Former Dry Cleaners Site Impacts CA Water Front Park
The City of Monterey, CA, has envisioned providing public access to the City’s waterfront by acquiring open space since the creation of the City’s Master Plan in 1939. One of those efforts is the Window on the Bay water front park project, which prompted the city to purchase a former dry cleaning facility that had operated nearly 80 years.
The facility used both Stoddard solvent and tetrachloroethene (PCE). PCE was discovered in 1986 during excavation of a water main near the north end of the site. Subsequent investigations identified a residual groundwater plume of chlorinated volatile organic compound (CVOC), and Stoddard solvent, both originating at the site. These impacts have migrated to adjacent parcels which are also part of the Window on the Bay water front park.
On behalf of the City, Trinity Source Group, an environmental consultant in Santa Cruz, CA, evaluated the existing site data in order to prepare a Remedial Action Plan (RAP). Based on historical groundwater data, intrinsic reductive dechlorination has been occurring to a significant degree at the site. Trinity’s proposed remedial action is to supplement the existing intrinsic biodegradation, using enhanced reductive dechlorination (ERD) to address remaining source area mass reduction in the aquifer underlying the site.
Trinity’s review of the site data identified data gaps that needed to be addressed prior to completion of the remedial design, which included:
- Utility lines through the plume area may present preferential pathways for contaminant migration, including the main sewer lateral from the former dry cleaners.
- The vertical distribution and concentrations of contaminants in the saturated zone.
- The current areal extent of the plume in the vicinities of monitoring wells MW-6 and MW-7 were not defined.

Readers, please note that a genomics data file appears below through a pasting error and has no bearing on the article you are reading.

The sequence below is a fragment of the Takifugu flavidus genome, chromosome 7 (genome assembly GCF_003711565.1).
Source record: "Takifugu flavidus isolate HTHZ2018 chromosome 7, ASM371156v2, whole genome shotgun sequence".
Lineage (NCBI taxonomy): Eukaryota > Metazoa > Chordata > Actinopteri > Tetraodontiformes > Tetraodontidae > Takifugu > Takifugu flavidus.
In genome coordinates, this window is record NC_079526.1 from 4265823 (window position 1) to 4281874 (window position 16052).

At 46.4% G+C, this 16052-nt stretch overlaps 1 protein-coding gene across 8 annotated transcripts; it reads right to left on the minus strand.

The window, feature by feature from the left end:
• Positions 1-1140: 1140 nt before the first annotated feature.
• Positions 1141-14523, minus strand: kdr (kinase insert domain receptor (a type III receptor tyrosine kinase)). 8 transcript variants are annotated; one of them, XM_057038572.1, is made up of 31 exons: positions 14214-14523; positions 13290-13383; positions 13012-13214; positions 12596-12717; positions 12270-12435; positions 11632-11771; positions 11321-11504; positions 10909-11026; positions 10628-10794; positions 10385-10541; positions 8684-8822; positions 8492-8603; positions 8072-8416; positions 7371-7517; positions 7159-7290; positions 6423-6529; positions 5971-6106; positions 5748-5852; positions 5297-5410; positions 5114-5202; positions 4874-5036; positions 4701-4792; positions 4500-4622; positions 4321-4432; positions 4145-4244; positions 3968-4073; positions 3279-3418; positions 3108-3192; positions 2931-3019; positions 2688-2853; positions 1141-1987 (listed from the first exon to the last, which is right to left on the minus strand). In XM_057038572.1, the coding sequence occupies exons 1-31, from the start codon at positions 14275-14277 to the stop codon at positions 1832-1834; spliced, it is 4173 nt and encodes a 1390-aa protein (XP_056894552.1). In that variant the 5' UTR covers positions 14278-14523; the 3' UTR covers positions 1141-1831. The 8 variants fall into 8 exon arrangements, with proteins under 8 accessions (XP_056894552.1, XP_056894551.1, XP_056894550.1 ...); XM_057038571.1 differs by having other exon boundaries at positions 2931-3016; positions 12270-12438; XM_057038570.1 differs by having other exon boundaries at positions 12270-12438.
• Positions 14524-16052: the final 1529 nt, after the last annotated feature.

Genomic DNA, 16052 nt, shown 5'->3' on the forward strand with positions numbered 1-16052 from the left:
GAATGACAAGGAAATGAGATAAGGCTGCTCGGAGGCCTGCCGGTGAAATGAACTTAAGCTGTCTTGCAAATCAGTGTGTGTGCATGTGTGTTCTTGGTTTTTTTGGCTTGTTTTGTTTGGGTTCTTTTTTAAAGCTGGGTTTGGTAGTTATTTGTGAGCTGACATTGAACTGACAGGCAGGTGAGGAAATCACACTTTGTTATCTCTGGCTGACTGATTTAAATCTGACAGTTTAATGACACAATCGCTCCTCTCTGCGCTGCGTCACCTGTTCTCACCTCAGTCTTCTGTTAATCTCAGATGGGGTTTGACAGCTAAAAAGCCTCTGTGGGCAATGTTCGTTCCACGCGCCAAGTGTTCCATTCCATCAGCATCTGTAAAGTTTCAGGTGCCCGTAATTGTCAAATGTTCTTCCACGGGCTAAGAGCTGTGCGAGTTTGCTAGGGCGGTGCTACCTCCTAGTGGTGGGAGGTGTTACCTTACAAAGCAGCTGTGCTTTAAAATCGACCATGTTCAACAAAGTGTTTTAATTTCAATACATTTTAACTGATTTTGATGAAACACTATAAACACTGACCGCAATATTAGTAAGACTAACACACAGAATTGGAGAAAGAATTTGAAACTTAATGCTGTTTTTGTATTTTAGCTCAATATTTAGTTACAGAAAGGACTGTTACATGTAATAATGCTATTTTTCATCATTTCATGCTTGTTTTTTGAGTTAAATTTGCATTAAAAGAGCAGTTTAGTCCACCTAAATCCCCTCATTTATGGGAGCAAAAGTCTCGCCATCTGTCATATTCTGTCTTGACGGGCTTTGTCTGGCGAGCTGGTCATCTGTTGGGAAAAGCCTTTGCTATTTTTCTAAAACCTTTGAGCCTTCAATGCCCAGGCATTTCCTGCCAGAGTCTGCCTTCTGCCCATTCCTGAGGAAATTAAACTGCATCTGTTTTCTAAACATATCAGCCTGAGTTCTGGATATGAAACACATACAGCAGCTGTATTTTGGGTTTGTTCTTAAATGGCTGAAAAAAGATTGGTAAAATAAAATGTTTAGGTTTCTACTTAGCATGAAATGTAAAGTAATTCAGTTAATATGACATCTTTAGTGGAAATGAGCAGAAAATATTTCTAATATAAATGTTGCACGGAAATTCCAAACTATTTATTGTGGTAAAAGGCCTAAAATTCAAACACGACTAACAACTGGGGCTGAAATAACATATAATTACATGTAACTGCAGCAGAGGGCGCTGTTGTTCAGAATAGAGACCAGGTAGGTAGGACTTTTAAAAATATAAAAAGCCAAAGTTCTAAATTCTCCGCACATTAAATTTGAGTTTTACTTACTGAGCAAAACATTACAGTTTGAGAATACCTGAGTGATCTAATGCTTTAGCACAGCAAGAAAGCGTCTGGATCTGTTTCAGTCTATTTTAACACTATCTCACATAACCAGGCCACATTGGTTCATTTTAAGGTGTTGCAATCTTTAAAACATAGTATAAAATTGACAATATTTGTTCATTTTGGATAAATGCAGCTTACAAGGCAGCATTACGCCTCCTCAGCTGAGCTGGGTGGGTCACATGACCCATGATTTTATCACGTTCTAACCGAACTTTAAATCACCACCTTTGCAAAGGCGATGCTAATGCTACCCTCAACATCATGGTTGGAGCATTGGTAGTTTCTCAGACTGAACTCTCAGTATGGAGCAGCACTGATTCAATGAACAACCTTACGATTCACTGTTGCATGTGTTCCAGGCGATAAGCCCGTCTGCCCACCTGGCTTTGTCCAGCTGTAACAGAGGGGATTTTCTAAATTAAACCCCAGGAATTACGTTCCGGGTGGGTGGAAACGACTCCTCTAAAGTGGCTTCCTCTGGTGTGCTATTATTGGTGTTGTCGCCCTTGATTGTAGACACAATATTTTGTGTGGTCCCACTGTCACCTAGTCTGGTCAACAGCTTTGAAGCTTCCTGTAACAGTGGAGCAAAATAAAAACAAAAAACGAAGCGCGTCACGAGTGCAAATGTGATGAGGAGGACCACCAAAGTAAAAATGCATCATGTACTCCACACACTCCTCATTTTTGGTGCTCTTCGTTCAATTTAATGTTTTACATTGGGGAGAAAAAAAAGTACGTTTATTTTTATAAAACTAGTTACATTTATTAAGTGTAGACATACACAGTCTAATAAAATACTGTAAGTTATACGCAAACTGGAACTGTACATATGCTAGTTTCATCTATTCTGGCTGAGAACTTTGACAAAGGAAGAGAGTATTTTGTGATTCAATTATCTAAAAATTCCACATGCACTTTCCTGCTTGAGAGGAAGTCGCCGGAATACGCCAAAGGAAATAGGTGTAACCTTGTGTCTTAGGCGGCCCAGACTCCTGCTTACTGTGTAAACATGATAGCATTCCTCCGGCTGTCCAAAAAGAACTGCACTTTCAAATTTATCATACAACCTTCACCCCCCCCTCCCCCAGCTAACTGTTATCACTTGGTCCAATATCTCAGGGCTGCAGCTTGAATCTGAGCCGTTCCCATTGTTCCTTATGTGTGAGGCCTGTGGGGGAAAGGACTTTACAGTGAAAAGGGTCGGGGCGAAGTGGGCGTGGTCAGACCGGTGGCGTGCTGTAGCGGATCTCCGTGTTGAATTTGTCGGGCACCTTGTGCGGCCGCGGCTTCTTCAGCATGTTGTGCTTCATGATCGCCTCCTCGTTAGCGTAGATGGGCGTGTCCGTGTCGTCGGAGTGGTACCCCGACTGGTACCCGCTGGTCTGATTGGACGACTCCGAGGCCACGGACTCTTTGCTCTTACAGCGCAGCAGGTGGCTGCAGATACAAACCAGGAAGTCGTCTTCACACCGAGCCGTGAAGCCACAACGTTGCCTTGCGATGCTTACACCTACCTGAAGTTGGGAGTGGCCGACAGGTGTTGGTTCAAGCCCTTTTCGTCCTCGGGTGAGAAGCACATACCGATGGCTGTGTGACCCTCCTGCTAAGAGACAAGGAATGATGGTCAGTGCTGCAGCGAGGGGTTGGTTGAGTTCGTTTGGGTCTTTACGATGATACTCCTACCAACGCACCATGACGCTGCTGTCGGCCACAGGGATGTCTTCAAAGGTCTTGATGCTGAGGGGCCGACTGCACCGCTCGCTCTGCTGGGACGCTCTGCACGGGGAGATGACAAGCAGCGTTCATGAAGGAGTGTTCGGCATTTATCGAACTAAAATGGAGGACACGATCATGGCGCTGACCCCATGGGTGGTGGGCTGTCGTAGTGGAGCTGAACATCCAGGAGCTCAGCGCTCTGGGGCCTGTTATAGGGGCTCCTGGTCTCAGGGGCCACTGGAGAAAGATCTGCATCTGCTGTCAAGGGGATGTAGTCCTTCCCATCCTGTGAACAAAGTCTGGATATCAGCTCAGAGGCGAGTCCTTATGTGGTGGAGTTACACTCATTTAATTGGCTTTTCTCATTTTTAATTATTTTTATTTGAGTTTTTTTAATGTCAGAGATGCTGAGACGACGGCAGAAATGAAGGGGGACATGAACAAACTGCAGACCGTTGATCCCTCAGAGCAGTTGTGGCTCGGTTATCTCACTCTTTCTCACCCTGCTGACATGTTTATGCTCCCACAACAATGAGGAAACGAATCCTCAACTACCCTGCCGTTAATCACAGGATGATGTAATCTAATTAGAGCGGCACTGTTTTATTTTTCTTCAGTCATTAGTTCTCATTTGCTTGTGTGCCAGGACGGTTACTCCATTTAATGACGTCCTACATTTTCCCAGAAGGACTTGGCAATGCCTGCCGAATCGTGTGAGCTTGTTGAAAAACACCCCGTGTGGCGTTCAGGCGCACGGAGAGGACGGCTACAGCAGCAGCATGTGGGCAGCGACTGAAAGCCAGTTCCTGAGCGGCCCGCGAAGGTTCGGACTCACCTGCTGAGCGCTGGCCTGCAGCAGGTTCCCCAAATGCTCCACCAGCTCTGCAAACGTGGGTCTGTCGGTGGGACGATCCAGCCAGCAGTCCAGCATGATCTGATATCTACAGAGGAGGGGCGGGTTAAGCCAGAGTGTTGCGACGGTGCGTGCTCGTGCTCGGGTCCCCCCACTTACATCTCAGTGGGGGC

- Lack of information regarding local aquifer characteristics.
The Geoprobe® Direct Image® MiHpt system was selected to profile the current three dimensional extent of the plume. Subsequently, direct push borings were used to collect soil and grab groundwater samples in order to confirm MIP results inside and outside the CVOC plume. Boring locations were determined in the field based on a review of the MiHpt field results.
Trinity teamed with Environmental Control Associates (ECA) of Santa Cruz, CA (drilling contractor), and ASC Tech Services (ASC) of Rancho Cordova, CA (Direct Image® service provider) to complete MiHpt pushes and subsequent soil and groundwater sampling.
According to Eric Garcia, President and Principal Geologist for ASC, after the MiHpt logs were run and reviewed, the MIP data did not show evidence for CVOC impacts in the unsaturated zone. “We found evidence for CVOCs in the saturated zone across some depth intervals in several of the MiHpt locations, expressed as elevated XSD responses often with corresponding elevated PID responses,” Garcia explained. “Elevated FID responses in these same zones and corresponding depth intervals without evidence for CVOCs may indicate the presence of methane, produced as a by-product of ongoing CVOC reductive dechlorination.” More detailed interpretation of the MiHpt data is provided under the log above.
Based on the information the field team collected, Trinity concluded that the site was adequately assessed for purposes of groundwater remediation.
The Remedial Action Plan for the project has been approved for implementation by the Central Coast Regional Water Quality Control Board.